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Any one worked in States for postdoc or other role?
W

While I haven't worked in the US per se, I was postdoc for close to 3 years in Canada, mostly under the supervision of American professors. In a word, my experience there was underwhelming, and I would definitely not repeat the decision. The culture shock for myself, going from being a postdoc in central Europe to the Canadian-American system, could hardly have been larger. Back home I was on the verge of becoming a PI, having already supervised several Master's students of my own and being responsible for an entire lab. Once I stepped off the plane there and talked to my American professor for the first time, it became clear that I had regressed to being a research assistant. I was lumped in with the "grad students", who were not treated much different from the undergrads. Instead of an office I was given a seat in the shared undergrad/grad student lab. I had no say whatsoever in the topics I was going to work on, despite the fact that I was 100% self-funded through a funding agency in my home country. So I spent two years working on non-sensical, failing topics unrelated to by PhD or research interests, which were unilaterally assigned to me. In short, in the North American system you are not taken seriously until you have "a real job", i.e., a professorship of some sort. "Postdoc" over there is essentially synonymous with "loser", and one should not stay in this phase for more than a few months, maybe 1 year max. I could talk about this at great lengths, so just a few highlight experiences: 1) At one point, I - as a self-funded visiting postdoctoral researcher - was ASSIGNED to work in a project HEADED by one of the local UNDERGRADS. That guy spent his whole day playing World-of-Warcraft, while I was doing to the coding for him. 2) I was expected - among other things - to catsit and help paint the house for my "supervisor". Etc. etc.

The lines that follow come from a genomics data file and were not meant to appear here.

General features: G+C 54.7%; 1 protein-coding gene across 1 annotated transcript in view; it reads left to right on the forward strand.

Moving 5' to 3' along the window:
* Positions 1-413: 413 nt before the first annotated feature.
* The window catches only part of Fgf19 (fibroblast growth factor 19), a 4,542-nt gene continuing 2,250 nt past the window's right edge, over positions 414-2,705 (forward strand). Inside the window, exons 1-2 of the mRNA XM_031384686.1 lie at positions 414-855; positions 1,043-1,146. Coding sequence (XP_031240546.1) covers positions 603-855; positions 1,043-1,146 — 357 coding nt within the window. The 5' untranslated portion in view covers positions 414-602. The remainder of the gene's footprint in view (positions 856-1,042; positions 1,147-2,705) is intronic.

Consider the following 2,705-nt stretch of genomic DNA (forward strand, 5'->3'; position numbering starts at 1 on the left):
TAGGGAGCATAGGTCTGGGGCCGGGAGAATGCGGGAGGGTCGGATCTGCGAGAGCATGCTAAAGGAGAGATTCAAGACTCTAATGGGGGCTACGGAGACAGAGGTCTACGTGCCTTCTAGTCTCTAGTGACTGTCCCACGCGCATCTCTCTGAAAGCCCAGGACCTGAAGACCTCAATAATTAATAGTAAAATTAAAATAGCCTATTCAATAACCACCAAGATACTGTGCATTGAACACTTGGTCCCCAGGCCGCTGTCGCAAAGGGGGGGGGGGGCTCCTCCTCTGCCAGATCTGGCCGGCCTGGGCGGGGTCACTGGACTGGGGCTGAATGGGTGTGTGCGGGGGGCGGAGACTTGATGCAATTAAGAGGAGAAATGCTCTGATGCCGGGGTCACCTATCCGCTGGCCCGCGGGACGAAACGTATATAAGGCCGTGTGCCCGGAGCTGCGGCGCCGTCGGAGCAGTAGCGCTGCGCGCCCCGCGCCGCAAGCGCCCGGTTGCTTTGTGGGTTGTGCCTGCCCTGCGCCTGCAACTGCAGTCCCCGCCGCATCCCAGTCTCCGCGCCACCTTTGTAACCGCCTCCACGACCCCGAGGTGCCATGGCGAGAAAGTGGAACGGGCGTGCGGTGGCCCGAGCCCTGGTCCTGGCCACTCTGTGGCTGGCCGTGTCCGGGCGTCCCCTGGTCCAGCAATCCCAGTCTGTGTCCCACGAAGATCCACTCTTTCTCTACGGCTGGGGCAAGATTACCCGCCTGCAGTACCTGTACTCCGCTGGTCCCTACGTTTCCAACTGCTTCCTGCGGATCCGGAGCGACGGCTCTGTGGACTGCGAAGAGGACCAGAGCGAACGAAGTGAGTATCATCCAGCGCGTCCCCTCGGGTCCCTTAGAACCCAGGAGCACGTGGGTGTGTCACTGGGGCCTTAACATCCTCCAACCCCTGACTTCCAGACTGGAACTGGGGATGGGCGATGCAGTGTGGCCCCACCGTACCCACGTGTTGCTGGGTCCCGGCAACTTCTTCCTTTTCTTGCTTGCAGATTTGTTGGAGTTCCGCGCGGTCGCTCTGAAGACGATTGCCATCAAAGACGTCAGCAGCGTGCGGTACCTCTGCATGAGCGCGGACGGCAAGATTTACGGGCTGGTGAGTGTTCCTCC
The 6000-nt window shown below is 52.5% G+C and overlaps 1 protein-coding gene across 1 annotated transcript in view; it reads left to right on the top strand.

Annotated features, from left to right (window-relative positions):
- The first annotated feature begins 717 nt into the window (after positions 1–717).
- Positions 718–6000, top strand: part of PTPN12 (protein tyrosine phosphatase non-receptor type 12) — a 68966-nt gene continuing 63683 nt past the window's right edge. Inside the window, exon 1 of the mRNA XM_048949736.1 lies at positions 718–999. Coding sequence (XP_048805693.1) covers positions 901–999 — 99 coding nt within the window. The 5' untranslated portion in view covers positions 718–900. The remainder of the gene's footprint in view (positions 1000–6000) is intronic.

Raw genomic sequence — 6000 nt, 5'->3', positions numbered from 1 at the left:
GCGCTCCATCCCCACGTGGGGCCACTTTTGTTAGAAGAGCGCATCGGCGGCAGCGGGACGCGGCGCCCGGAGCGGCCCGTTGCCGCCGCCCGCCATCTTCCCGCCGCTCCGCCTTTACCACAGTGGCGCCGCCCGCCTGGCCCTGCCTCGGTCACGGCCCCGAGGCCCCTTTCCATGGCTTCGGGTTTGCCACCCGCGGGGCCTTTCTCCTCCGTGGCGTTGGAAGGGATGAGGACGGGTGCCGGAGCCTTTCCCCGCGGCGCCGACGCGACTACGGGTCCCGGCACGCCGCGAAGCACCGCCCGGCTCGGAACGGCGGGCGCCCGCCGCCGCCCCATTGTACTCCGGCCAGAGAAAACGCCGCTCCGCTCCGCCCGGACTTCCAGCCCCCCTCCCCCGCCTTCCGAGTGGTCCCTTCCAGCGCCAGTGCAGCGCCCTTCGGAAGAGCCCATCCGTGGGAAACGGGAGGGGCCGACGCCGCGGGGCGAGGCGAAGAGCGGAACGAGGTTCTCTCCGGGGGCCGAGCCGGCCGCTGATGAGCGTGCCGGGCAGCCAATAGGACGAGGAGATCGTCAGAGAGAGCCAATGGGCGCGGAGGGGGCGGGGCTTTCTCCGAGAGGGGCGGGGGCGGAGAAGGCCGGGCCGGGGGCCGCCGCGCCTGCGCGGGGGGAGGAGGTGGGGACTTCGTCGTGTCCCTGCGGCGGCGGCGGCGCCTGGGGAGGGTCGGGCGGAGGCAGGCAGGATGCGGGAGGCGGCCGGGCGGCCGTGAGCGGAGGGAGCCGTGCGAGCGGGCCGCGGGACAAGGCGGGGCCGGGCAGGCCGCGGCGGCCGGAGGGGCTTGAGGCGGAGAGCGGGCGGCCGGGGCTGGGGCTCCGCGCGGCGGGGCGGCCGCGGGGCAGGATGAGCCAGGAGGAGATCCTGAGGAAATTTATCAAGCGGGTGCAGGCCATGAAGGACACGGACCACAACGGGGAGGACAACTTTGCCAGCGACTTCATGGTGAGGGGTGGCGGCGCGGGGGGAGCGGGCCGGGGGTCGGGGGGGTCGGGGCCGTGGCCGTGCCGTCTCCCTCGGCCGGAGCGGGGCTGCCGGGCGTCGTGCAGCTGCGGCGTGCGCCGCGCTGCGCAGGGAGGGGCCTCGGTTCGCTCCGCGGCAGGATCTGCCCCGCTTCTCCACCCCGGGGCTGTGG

Dilemma Another Postdoc (after a bad experience in both postdoc and PhD) ? Industry ?
W

What are your career goals? Maybe you should define those first. "Love doing research" is not a career goal.

If you want to work in industry, another postdoc would certainly be most unhelpful. Frankly, it is probably already hard to find an employer in industry now after almost 10 years in academia.

If you want to become a professor, frankly, you are also sort of late after 9 years of doctoral/postdoctoral studies. TBH it is kind of late for you to be worrying about your lack of publications now. Your peers with whom you will compete for professorships now probably have their first research group leaderships, churn out papers monthly, accumulate acquired funding, are forging networks etc.

Doing another postdoc "just because" is a terrible, terrible idea. Believe me, I know what I am talking about.

If you want to become a professor, you should define that goal and pour all your energy into it - publish like crazy, apply for funding, attend conferences, forge relationships. Declare the goal expressly to your colleagues, family and friends. Only then will you be taken seriously.

Drifting into another postdoc position to keep working as a glorified research assistent is NOT the way to go.

Bypassing Masters and joining PhD in Germany and equivalent countries
W

Virtually impossible IMHO. I have never heard of anybody in Germany being admitted into a PhD without a Master's or equivalent. It's also generally not up to the professor or some committee, but enshrined in state level regulations (Kultusministerium).

Individual DFG Research funding
W